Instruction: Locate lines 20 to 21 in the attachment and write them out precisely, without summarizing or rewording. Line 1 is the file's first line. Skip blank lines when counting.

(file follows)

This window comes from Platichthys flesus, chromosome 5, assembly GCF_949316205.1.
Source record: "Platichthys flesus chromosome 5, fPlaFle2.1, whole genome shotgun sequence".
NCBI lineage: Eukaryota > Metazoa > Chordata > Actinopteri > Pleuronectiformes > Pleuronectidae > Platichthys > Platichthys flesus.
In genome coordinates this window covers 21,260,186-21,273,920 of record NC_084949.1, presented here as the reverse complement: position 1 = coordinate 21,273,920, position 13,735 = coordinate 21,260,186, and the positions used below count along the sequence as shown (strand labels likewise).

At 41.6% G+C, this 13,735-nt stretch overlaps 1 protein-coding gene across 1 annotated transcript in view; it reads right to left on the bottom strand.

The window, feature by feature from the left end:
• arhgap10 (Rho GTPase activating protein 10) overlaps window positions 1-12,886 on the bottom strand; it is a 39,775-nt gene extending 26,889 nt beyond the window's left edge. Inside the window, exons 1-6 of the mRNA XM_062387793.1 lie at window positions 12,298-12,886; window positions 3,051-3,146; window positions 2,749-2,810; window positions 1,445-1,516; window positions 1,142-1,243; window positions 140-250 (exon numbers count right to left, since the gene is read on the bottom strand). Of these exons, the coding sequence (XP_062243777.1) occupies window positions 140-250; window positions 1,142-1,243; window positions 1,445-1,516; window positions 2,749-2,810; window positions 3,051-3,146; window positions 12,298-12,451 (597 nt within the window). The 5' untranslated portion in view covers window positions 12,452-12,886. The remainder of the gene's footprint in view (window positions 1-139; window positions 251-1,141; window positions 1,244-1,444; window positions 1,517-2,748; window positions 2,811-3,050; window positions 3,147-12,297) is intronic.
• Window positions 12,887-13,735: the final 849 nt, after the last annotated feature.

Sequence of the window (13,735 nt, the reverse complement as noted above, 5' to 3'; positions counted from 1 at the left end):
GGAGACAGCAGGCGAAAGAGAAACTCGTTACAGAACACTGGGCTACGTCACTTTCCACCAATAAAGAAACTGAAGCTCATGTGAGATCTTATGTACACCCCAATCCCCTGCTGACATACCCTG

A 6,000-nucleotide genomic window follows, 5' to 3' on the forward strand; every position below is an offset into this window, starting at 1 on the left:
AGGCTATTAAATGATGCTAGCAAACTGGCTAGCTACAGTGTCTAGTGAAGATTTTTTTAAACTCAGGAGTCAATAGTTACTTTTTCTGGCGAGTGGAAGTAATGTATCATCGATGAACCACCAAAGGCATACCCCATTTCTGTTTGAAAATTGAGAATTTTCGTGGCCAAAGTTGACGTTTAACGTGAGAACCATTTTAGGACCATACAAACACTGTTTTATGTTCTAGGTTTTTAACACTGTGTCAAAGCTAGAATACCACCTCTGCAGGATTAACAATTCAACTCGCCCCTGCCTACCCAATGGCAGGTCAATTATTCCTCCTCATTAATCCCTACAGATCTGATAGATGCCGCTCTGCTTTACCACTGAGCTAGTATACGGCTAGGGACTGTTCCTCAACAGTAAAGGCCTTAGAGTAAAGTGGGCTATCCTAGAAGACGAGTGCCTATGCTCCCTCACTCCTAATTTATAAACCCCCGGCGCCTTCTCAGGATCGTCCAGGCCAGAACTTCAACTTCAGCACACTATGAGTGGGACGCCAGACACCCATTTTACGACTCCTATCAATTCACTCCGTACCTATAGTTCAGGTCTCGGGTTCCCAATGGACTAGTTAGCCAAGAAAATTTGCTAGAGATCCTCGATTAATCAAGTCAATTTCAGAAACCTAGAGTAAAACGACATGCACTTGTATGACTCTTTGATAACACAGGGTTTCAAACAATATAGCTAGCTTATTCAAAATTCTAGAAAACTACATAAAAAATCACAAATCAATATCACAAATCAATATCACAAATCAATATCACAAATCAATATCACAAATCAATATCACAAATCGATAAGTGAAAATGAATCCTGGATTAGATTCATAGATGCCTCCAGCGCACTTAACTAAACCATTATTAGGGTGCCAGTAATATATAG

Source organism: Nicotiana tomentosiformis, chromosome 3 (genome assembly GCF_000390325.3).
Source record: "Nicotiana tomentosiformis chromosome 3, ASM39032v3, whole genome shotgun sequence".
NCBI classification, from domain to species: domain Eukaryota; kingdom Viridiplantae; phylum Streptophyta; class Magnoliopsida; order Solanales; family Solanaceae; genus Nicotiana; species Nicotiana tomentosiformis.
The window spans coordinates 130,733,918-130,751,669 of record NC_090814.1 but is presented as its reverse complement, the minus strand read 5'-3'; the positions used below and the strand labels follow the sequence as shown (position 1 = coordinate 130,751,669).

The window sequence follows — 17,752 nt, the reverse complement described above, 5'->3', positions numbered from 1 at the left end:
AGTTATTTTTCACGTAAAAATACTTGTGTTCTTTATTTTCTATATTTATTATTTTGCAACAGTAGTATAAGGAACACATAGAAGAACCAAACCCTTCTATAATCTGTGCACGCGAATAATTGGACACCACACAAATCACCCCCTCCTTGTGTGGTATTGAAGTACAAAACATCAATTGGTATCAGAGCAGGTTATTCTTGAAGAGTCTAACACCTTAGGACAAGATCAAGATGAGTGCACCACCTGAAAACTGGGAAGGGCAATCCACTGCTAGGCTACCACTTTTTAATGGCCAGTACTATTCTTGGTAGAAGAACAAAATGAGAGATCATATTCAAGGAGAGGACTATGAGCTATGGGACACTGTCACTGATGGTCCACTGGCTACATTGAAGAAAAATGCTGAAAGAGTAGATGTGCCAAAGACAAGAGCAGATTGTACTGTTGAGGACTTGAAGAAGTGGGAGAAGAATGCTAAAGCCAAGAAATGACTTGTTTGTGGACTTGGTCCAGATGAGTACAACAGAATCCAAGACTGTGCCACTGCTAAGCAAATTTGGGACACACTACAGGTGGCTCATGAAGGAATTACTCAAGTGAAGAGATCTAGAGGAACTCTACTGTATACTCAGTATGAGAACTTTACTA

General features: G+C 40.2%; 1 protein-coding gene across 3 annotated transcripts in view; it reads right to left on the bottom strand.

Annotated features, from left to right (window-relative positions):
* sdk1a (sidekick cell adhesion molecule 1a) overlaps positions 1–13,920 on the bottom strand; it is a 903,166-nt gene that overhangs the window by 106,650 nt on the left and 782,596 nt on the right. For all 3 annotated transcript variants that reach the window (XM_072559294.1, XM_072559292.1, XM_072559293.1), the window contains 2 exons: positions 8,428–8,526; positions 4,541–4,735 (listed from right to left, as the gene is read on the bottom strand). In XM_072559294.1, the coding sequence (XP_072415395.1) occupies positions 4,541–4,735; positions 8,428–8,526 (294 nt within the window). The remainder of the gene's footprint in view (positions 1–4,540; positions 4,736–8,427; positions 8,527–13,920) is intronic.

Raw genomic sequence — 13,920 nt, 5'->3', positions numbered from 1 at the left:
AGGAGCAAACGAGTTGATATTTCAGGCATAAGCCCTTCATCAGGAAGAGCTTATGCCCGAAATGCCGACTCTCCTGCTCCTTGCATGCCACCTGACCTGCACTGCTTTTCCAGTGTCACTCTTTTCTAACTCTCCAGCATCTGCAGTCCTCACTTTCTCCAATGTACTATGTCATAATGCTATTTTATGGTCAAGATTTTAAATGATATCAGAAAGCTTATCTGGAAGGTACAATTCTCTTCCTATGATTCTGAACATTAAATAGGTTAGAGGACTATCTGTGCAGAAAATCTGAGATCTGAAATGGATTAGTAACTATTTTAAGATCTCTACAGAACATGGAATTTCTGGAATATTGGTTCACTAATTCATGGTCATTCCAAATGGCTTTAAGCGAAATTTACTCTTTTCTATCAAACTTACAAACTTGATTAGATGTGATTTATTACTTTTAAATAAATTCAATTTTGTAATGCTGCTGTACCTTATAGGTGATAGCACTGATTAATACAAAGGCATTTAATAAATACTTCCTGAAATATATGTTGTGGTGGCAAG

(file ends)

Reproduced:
Annotated features, from left to right (window-relative positions):
* sdk1a (sidekick cell adhesion molecule 1a) overlaps positions 1–13,920 on the bottom strand; it is a 903,166-nt gene that overhangs the window by 106,650 nt on the left and 782,596 nt on the right. For all 3 annotated transcript variants that reach the window (XM_072559294.1, XM_072559292.1, XM_072559293.1), the window contains 2 exons: positions 8,428–8,526; positions 4,541–4,735 (listed from right to left, as the gene is read on the bottom strand). In XM_072559294.1, the coding sequence (XP_072415395.1) occupies positions 4,541–4,735; positions 8,428–8,526 (294 nt within the window). The remainder of the gene's footprint in view (positions 1–4,540; positions 4,736–8,427; positions 8,527–13,920) is intronic.